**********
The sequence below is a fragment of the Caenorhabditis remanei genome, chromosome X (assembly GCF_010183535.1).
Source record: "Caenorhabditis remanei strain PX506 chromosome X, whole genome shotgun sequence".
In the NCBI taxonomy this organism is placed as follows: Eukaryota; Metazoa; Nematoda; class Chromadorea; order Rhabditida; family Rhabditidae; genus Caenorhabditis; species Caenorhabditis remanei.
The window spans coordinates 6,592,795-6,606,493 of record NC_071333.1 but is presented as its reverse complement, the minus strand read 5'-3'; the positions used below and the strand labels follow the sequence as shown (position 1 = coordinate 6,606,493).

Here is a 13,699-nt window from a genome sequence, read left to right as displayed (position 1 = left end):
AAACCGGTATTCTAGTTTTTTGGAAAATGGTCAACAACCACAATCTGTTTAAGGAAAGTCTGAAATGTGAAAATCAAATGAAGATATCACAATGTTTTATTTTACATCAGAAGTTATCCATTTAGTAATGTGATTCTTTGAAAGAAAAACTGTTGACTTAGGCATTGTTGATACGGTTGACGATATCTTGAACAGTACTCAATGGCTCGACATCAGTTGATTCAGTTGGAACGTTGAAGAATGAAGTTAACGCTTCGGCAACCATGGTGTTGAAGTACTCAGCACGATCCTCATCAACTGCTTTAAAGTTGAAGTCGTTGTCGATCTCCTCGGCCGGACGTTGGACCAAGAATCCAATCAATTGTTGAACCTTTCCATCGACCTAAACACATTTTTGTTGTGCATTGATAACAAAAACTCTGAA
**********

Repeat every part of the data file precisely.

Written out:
The sequence below is a fragment of the Caenorhabditis remanei genome, chromosome X (assembly GCF_010183535.1).
Source record: "Caenorhabditis remanei strain PX506 chromosome X, whole genome shotgun sequence".
In the NCBI taxonomy this organism is placed as follows: Eukaryota; Metazoa; Nematoda; class Chromadorea; order Rhabditida; family Rhabditidae; genus Caenorhabditis; species Caenorhabditis remanei.
The window spans coordinates 6,592,795-6,606,493 of record NC_071333.1 but is presented as its reverse complement, the minus strand read 5'-3'; the positions used below and the strand labels follow the sequence as shown (position 1 = coordinate 6,606,493).

Here is a 13,699-nt window from a genome sequence, read left to right as displayed (position 1 = left end):
AAACCGGTATTCTAGTTTTTTGGAAAATGGTCAACAACCACAATCTGTTTAAGGAAAGTCTGAAATGTGAAAATCAAATGAAGATATCACAATGTTTTATTTTACATCAGAAGTTATCCATTTAGTAATGTGATTCTTTGAAAGAAAAACTGTTGACTTAGGCATTGTTGATACGGTTGACGATATCTTGAACAGTACTCAATGGCTCGACATCAGTTGATTCAGTTGGAACGTTGAAGAATGAAGTTAACGCTTCGGCAACCATGGTGTTGAAGTACTCAGCACGATCCTCATCAACTGCTTTAAAGTTGAAGTCGTTGTCGATCTCCTCGGCCGGACGTTGGACCAAGAATCCAATCAATTGTTGAACCTTTCCATCGACCTAAACACATTTTTGTTGTGCATTGATAACAAAAACTCTGAA